COVID-19’s Ripple Effect on Mental Health and Addiction
Society must prioritize mental health now to avoid more painful outcomes later.
Posted December 11, 2020 | Reviewed by Devon Frye
Typically, the holiday season means end-of-the-year corporate parties, family gatherings, and festive get-togethers with friends. But the holidays in 2020 will look very different. As the coronavirus numbers increase, schools are returning to remote learning, offices are sending staff back to work from home, and the fear of another lockdown is on everyone’s mind. People are being encouraged to stick to their “COVID pods” and embrace more intimate gatherings, with virtual parties sprinkled in.
2020 has presented a host of challenges, and there is a grave concern for what the mental health effects on our society are going to look like in a post-COVID era.
Substance Use Disorders
One outcome of coronavirus-related stress is the accelerated use of drugs and alcohol. Reports released throughout the year have highlighted how the pandemic has intensified America’s substance use so far. Between February and March of this year, there was a 34 percent increase in prescriptions for benzodiazepines, a class of potentially habit-forming drugs, such as Xanax, used to treat anxiety.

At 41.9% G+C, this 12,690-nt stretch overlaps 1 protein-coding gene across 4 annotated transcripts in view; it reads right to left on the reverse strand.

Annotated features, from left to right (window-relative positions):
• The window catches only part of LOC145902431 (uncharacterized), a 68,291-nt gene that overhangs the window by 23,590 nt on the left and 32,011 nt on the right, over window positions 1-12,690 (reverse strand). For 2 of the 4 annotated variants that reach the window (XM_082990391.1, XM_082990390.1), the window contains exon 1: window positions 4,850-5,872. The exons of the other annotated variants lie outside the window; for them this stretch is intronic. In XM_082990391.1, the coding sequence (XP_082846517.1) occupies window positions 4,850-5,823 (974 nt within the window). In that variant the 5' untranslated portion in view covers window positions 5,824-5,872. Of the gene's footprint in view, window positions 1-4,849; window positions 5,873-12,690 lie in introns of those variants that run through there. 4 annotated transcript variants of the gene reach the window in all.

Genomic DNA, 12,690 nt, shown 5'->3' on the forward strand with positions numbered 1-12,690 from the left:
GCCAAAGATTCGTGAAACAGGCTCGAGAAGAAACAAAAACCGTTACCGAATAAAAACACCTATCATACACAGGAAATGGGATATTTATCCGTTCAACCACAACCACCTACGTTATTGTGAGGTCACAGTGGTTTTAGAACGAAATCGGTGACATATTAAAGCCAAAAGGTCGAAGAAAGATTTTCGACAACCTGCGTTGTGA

Alcohol consumption in the face of mounting concerns has likewise climbed and will most likely continue post-pandemic. A study by RTI International discovered that between February and April of 2020, survey participants’ alcohol intake increased in terms of their average number of drinks per day as well as rates of excessive drinking and binge drinking.
Last but not least, the opioid crisis continues to burden Americans and shows no signs of slowing down during the coronavirus outbreak. This year, at least 40 states have seen an uptick in the number of opioid overdose fatalities, which were already occurring at alarming rates prior to the pandemic.
OCD and Other Mood Disorders